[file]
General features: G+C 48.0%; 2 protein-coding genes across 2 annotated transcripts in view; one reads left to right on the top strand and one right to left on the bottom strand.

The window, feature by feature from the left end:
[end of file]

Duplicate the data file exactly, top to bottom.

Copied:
General features: G+C 48.0%; 2 protein-coding genes across 2 annotated transcripts in view; one reads left to right on the top strand and one right to left on the bottom strand.

The window, feature by feature from the left end: